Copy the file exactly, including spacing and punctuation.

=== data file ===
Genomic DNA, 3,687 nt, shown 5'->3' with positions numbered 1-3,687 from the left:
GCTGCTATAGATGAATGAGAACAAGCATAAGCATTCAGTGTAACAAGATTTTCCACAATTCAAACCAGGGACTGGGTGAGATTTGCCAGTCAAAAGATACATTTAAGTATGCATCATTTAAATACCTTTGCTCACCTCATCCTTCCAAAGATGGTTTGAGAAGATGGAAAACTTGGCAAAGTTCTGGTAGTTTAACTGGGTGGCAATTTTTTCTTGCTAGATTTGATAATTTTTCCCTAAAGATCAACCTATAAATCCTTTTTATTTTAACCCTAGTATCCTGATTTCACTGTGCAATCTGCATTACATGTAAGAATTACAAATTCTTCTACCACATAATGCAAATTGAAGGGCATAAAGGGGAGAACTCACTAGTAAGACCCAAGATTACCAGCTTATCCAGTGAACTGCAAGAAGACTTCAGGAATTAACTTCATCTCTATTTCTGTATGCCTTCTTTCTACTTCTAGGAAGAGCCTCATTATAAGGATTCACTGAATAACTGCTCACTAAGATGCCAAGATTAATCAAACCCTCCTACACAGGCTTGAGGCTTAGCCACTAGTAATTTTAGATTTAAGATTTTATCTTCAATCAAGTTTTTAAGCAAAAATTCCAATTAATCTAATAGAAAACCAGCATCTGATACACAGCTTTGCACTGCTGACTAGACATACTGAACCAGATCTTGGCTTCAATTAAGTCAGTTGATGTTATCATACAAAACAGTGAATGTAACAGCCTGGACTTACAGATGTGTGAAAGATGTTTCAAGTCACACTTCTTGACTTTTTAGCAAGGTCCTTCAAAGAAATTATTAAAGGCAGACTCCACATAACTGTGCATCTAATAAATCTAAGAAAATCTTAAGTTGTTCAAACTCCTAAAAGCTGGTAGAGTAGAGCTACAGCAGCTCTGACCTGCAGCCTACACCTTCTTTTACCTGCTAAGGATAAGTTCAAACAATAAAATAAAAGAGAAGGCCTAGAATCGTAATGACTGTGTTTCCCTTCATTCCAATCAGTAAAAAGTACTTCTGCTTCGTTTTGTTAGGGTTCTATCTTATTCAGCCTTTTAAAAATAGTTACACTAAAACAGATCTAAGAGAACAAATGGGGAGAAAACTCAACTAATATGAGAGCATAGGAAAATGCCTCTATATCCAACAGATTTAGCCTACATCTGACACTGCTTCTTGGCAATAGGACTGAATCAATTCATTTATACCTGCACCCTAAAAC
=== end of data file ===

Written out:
Genomic DNA, 3,687 nt, shown 5'->3' with positions numbered 1-3,687 from the left:
GCTGCTATAGATGAATGAGAACAAGCATAAGCATTCAGTGTAACAAGATTTTCCACAATTCAAACCAGGGACTGGGTGAGATTTGCCAGTCAAAAGATACATTTAAGTATGCATCATTTAAATACCTTTGCTCACCTCATCCTTCCAAAGATGGTTTGAGAAGATGGAAAACTTGGCAAAGTTCTGGTAGTTTAACTGGGTGGCAATTTTTTCTTGCTAGATTTGATAATTTTTCCCTAAAGATCAACCTATAAATCCTTTTTATTTTAACCCTAGTATCCTGATTTCACTGTGCAATCTGCATTACATGTAAGAATTACAAATTCTTCTACCACATAATGCAAATTGAAGGGCATAAAGGGGAGAACTCACTAGTAAGACCCAAGATTACCAGCTTATCCAGTGAACTGCAAGAAGACTTCAGGAATTAACTTCATCTCTATTTCTGTATGCCTTCTTTCTACTTCTAGGAAGAGCCTCATTATAAGGATTCACTGAATAACTGCTCACTAAGATGCCAAGATTAATCAAACCCTCCTACACAGGCTTGAGGCTTAGCCACTAGTAATTTTAGATTTAAGATTTTATCTTCAATCAAGTTTTTAAGCAAAAATTCCAATTAATCTAATAGAAAACCAGCATCTGATACACAGCTTTGCACTGCTGACTAGACATACTGAACCAGATCTTGGCTTCAATTAAGTCAGTTGATGTTATCATACAAAACAGTGAATGTAACAGCCTGGACTTACAGATGTGTGAAAGATGTTTCAAGTCACACTTCTTGACTTTTTAGCAAGGTCCTTCAAAGAAATTATTAAAGGCAGACTCCACATAACTGTGCATCTAATAAATCTAAGAAAATCTTAAGTTGTTCAAACTCCTAAAAGCTGGTAGAGTAGAGCTACAGCAGCTCTGACCTGCAGCCTACACCTTCTTTTACCTGCTAAGGATAAGTTCAAACAATAAAATAAAAGAGAAGGCCTAGAATCGTAATGACTGTGTTTCCCTTCATTCCAATCAGTAAAAAGTACTTCTGCTTCGTTTTGTTAGGGTTCTATCTTATTCAGCCTTTTAAAAATAGTTACACTAAAACAGATCTAAGAGAACAAATGGGGAGAAAACTCAACTAATATGAGAGCATAGGAAAATGCCTCTATATCCAACAGATTTAGCCTACATCTGACACTGCTTCTTGGCAATAGGACTGAATCAATTCATTTATACCTGCACCCTAAAAC